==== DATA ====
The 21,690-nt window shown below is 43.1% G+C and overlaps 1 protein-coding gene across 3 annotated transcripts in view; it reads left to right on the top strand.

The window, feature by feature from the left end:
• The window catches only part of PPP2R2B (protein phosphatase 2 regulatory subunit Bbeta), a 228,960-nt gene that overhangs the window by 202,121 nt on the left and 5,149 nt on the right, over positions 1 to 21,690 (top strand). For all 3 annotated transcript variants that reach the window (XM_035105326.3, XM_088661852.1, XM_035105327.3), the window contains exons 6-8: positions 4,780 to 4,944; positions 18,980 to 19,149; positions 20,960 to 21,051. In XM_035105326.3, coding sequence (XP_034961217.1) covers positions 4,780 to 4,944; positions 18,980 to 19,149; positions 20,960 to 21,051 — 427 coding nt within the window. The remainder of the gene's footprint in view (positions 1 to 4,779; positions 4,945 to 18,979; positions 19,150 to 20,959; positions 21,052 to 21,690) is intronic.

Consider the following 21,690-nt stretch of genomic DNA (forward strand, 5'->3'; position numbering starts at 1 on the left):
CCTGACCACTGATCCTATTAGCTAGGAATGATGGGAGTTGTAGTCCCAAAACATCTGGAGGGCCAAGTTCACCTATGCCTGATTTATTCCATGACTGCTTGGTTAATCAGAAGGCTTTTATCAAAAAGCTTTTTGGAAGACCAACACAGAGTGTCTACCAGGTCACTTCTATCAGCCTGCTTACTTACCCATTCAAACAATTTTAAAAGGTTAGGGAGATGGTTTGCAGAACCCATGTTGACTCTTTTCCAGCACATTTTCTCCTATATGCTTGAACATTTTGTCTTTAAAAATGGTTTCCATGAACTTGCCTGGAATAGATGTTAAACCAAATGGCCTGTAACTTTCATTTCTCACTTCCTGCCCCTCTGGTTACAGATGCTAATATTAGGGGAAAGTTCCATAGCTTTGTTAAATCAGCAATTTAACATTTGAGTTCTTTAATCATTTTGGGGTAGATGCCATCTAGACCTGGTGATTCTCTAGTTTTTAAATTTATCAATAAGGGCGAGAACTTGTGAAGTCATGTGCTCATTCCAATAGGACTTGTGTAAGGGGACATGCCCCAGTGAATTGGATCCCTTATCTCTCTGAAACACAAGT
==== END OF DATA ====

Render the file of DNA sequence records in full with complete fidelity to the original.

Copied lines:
The 21,690-nt window shown below is 43.1% G+C and overlaps 1 protein-coding gene across 3 annotated transcripts in view; it reads left to right on the top strand.

The window, feature by feature from the left end:
• The window catches only part of PPP2R2B (protein phosphatase 2 regulatory subunit Bbeta), a 228,960-nt gene that overhangs the window by 202,121 nt on the left and 5,149 nt on the right, over positions 1 to 21,690 (top strand). For all 3 annotated transcript variants that reach the window (XM_035105326.3, XM_088661852.1, XM_035105327.3), the window contains exons 6-8: positions 4,780 to 4,944; positions 18,980 to 19,149; positions 20,960 to 21,051. In XM_035105326.3, coding sequence (XP_034961217.1) covers positions 4,780 to 4,944; positions 18,980 to 19,149; positions 20,960 to 21,051 — 427 coding nt within the window. The remainder of the gene's footprint in view (positions 1 to 4,779; positions 4,945 to 18,979; positions 19,150 to 20,959; positions 21,052 to 21,690) is intronic.

Consider the following 21,690-nt stretch of genomic DNA (forward strand, 5'->3'; position numbering starts at 1 on the left):
CCTGACCACTGATCCTATTAGCTAGGAATGATGGGAGTTGTAGTCCCAAAACATCTGGAGGGCCAAGTTCACCTATGCCTGATTTATTCCATGACTGCTTGGTTAATCAGAAGGCTTTTATCAAAAAGCTTTTTGGAAGACCAACACAGAGTGTCTACCAGGTCACTTCTATCAGCCTGCTTACTTACCCATTCAAACAATTTTAAAAGGTTAGGGAGATGGTTTGCAGAACCCATGTTGACTCTTTTCCAGCACATTTTCTCCTATATGCTTGAACATTTTGTCTTTAAAAATGGTTTCCATGAACTTGCCTGGAATAGATGTTAAACCAAATGGCCTGTAACTTTCATTTCTCACTTCCTGCCCCTCTGGTTACAGATGCTAATATTAGGGGAAAGTTCCATAGCTTTGTTAAATCAGCAATTTAACATTTGAGTTCTTTAATCATTTTGGGGTAGATGCCATCTAGACCTGGTGATTCTCTAGTTTTTAAATTTATCAATAAGGGCGAGAACTTGTGAAGTCATGTGCTCATTCCAATAGGACTTGTGTAAGGGGACATGCCCCAGTGAATTGGATCCCTTATCTCTCTGAAACACAAGT